On May 14 Geedi's office released a decree in which he sacked Mohamud Abdullahi AKA Sifir, deputy prime minister and minister of information from his official duty. Unfortunately Geedi and Ahmed didn't go to the core of the problem and expel the main perpetrators of the instability, Muuse,and Qanyare.

Mr. Sifir who hails from the North was not armed and was selectively targeted. To relieve Sifir from his position while letting the others continue their business has yet to be explained by Geedi and Ahmed. Thus, the question remains as why Mr. Geedi and President Ahmed didn't go further? Is there some sort of an understanding between Geedi /Ahmed and the Mogadishu warlords to continue the business of the present situation as it stands?

Another missed opportunity was when Kenya and other governments in the region have agreed to divert their commercial planes on August 2005 from Daynile and Ceel Axmed airstrips controlled by these warlords. This was an "aha" moment were Geedi and Ahmed could put economic pressures on the centers that generate hard currency for the warlords. Again Geedi and Ahmed failed on this mission and as a result, Qanyare and his elks regained their economic supply only a short time later.

Abdullahi Yusuf and Geedi also failed to lead the country to appeal to the outside world on the on-going severe famine that has impacted more than 2 million lives. They didn't put forth a plan of action to cope with the disaster and never visited the affected regions to bring attention of the crises to the international community. They settled for a mediocre press release that lacked a comprehensive plan to appeal to the donor agencies and the world at large. Somali citizens around the world and in the country outpaced the government in coming to the aid of the victims. Pirates and the Mogadishu warlords gained more headlines than the government's inaction as they hijacked Donor supplies that were meant to save lives. What did Ahmed and Geedi do for the Somalis lately? They watched the chaos from their offices and from luxury hotels around the world, as the victims cried for help.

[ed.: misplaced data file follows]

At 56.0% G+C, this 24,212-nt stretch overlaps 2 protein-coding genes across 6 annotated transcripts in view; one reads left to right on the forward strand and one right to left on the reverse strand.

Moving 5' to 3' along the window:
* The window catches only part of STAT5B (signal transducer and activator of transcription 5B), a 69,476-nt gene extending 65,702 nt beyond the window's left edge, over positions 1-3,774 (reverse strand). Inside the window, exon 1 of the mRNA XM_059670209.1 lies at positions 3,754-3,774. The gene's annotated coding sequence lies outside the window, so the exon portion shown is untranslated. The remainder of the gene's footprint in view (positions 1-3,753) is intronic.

To become the head of the state in a stateless Somalia is indeed a daunting task that needs a president with vision, patriotism, a leader with deep understanding of contemporary global issues and a politically savvy peace maker who can bring the various faction groups to a middle ground. Unfortunately the president failed to demonstrate these qualities so far and has surrounded himself with people who have neither the education nor the experience to deal with such a difficult task.

Today after many years of civil war and anarchy, the country needs leaders with vision, will power and firm commitment to address the major pressing issues at stake. What is urgently required is creation of a peaceful and secure environment which would permit the institution of governance to function effectively and efficiently. This would no doubt require the solidarity and unity in thoughts and action of all concerned, particularly the members of parliament and cabinet ministers.

Its regrettable up to now that president Abdullahi Y. Ahmed and premier Geedi have failed these necessary qualities of a leadership. It is high time the TFG administration to reviews its accomplishment and failures and chart a new course of actions to address the challenges and realities facing the country today.

Otherwise if Mr. Abdullahi Yusuf and Geedi want ceremonial positions that does not demand competence, this is not the time and the place for it.